Morphology Continued

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Morphology Continued

Postby Miatato » Sat Mar 20, 2010 2:53 pm

From the previous forum, the original post by PeteBleackley:

I've had an idea for a templatic morphology hanging around for a while, and I wondered whether it might be suitable for this collaboration.
Sullable structure is CV(V)(n). A CV, V, and n each count as a mora
A root contains 3 moras, so can be of the form

CVCVCV
CVVCV
CVCVV
CVnCV
CVCVn
CVVn

A morphological process binds to a specific mora within a word, which may be first, second, third, last, penultimate, or antepenultimate. The process may give rise to a number of different allomorphs, depending on whether the mora it binds to is CV, V, or n, and the mora's surrounding environment.



And some hypothetical samples:

kuŋku (n) speech

singular plural
nominative kuŋku kukuŋku
accusative kunaŋku kukunaŋku
genitive kiuŋku kukiuŋku
secundative kuaŋku kukuaŋku

kuniku (n) word

nominative kuniku kukuniku
accusative kunniku kukunniku
genitive kiuniku kukiuniku
secundative kuaniku kukuaniku

kuŋkusi (v) speak
active kuŋkusi
passive kuŋkuesi


I think we can continue the discussion from there.
On a personal note, I like this idea better now that I see how it works, I think.
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Re: Morphology Continued

Postby Uh-Oh » Sat Mar 20, 2010 8:58 pm

I'm still not clear on it.

1) Is ku a pluralising prefix? Or partial reduplication?

2) Does this morphology rule out all syllable-boundary consonant clusters except "nC"; for example, tosma and katsoi couldn't occur?

3) If we wanted to adapt a word like "elephant", it couldn't be elefant or elefante, could it? It would have too many moras. To say nothing of a word like "molybdenum" or "protactinium". Or am I misunderstanding?
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Re: Morphology Continued

Postby kadani » Sat Mar 20, 2010 9:34 pm

1) I think this one was just supposed to give an example so it could be either.

2) pretty much so, though we could have other codas which also form a mora, I guess.

3) We could still have words with more mora, the examples just used three ones.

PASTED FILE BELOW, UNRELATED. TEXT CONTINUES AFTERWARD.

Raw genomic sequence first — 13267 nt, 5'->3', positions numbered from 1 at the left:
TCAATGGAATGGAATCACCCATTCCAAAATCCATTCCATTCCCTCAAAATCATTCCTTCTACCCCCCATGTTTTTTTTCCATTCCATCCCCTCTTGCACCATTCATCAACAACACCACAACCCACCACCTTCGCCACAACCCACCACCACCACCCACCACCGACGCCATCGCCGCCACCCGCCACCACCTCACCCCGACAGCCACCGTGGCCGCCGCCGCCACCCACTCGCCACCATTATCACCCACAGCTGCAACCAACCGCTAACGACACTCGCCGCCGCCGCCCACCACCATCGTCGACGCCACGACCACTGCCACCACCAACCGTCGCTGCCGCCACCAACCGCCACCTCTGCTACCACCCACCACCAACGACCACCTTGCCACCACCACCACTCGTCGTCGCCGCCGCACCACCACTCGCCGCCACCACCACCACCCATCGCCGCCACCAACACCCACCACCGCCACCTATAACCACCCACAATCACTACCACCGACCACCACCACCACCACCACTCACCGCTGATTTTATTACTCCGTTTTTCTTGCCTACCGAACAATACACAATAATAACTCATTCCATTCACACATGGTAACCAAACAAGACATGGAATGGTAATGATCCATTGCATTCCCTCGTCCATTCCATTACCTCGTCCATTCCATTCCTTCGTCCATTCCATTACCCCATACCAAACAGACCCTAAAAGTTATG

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Re: Morphology Continued

Postby PeteBleackley » Mon Mar 22, 2010 4:59 am

OK, here's another example

zavusa (bee)

Singular Plural
Nom zavusa zazavusa
Acc zamvusa zazamvusa
Gen ziavusa zaziavusa
Sec zaavusa zazaavusa

So, I was intended the plural marker to be reduplication of the first mora, and the syllable final n to assimilate to the following consonant.

The trimoraic structure applies to native roots, so derived words or load words can be longer, eg zaviuvusa (honey)
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Re: Morphology Continued

Postby Uh-Oh » Tue Mar 23, 2010 11:19 am

PeteBleackley wrote:OK, here's another example

zavusa (bee)

Singular Plural
Nom zavusa zazavusa
Acc zamvusa zazamvusa
Gen ziavusa zaziavusa
Sec zaavusa zazaavusa

So, I was intended the plural marker to be reduplication of the first mora, and the syllable final n to assimilate to the following consonant.

The trimoraic structure applies to native roots, so derived words or load words can be longer, eg zaviuvusa (honey)


1. In the Genitive, doesn't inserting "i" in the middle of the mora "za" break the rules?

2. This approach is clever, interesting, and produces pretty and varied words. But it's at odds with the tendency expressed on the board to pursue something more creole-ish and therefore more isolating. Which way would we like to go?

3. The general concept aside, I'm not a fan of reduplication for pluralising, since it requires on-the-fly analysis of a word in order to build its plural. It's true that all the other morphological processes (to build other cases, for example) do too, but at least the morphemes to be affixed/infixed are consistent.
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Re: Morphology Continued

Postby Miatato » Sat Mar 27, 2010 3:19 pm

I would really like to see this system in use in a few sentences. I am really interested in how it would work in its natural habitat, so to speak. I am not sure that I understand the paradigm well enough to produce my own examples, though I did make an effort in the infixing example on the grammar thread, even though not all the words comformed to the 3-mora system (unless kiti is /ki:ti/?).

Given:
heten: teacher
laasi: story
kiti: to read
tenkai:person
How would you say now that the person reads the story of the teacher?

Tenkai kiti lamasi hieten.
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